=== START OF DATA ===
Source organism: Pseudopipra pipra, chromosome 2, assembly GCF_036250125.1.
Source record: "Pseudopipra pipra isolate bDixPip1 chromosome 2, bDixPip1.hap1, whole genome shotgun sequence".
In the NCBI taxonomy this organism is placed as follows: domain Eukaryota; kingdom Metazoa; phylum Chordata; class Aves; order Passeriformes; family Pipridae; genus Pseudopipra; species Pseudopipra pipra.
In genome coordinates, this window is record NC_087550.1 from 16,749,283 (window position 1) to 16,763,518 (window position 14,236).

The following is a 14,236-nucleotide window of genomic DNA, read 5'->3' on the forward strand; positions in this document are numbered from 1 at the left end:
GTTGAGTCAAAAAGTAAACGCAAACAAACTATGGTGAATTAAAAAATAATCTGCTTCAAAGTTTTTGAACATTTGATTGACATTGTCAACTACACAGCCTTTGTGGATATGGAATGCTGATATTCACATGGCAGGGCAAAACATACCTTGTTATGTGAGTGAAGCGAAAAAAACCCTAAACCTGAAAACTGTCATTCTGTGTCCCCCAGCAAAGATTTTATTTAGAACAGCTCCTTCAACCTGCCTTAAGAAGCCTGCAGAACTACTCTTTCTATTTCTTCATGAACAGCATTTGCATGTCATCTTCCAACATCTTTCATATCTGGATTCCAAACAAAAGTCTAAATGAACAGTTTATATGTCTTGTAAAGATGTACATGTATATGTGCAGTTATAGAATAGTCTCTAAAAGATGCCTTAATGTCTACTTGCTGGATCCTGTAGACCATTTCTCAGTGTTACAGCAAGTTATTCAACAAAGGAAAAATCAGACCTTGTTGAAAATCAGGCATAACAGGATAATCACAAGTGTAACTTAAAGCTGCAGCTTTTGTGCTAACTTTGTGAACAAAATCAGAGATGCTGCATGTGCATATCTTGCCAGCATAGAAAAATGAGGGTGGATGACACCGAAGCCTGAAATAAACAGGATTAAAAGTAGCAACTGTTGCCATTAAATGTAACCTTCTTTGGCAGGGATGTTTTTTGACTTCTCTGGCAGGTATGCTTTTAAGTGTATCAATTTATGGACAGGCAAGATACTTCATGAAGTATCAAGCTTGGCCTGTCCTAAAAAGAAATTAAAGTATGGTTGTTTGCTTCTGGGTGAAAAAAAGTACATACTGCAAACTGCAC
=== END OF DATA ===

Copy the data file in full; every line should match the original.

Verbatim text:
Source organism: Pseudopipra pipra, chromosome 2, assembly GCF_036250125.1.
Source record: "Pseudopipra pipra isolate bDixPip1 chromosome 2, bDixPip1.hap1, whole genome shotgun sequence".
In the NCBI taxonomy this organism is placed as follows: domain Eukaryota; kingdom Metazoa; phylum Chordata; class Aves; order Passeriformes; family Pipridae; genus Pseudopipra; species Pseudopipra pipra.
In genome coordinates, this window is record NC_087550.1 from 16,749,283 (window position 1) to 16,763,518 (window position 14,236).

The following is a 14,236-nucleotide window of genomic DNA, read 5'->3' on the forward strand; positions in this document are numbered from 1 at the left end:
GTTGAGTCAAAAAGTAAACGCAAACAAACTATGGTGAATTAAAAAATAATCTGCTTCAAAGTTTTTGAACATTTGATTGACATTGTCAACTACACAGCCTTTGTGGATATGGAATGCTGATATTCACATGGCAGGGCAAAACATACCTTGTTATGTGAGTGAAGCGAAAAAAACCCTAAACCTGAAAACTGTCATTCTGTGTCCCCCAGCAAAGATTTTATTTAGAACAGCTCCTTCAACCTGCCTTAAGAAGCCTGCAGAACTACTCTTTCTATTTCTTCATGAACAGCATTTGCATGTCATCTTCCAACATCTTTCATATCTGGATTCCAAACAAAAGTCTAAATGAACAGTTTATATGTCTTGTAAAGATGTACATGTATATGTGCAGTTATAGAATAGTCTCTAAAAGATGCCTTAATGTCTACTTGCTGGATCCTGTAGACCATTTCTCAGTGTTACAGCAAGTTATTCAACAAAGGAAAAATCAGACCTTGTTGAAAATCAGGCATAACAGGATAATCACAAGTGTAACTTAAAGCTGCAGCTTTTGTGCTAACTTTGTGAACAAAATCAGAGATGCTGCATGTGCATATCTTGCCAGCATAGAAAAATGAGGGTGGATGACACCGAAGCCTGAAATAAACAGGATTAAAAGTAGCAACTGTTGCCATTAAATGTAACCTTCTTTGGCAGGGATGTTTTTTGACTTCTCTGGCAGGTATGCTTTTAAGTGTATCAATTTATGGACAGGCAAGATACTTCATGAAGTATCAAGCTTGGCCTGTCCTAAAAAGAAATTAAAGTATGGTTGTTTGCTTCTGGGTGAAAAAAAGTACATACTGCAAACTGCAC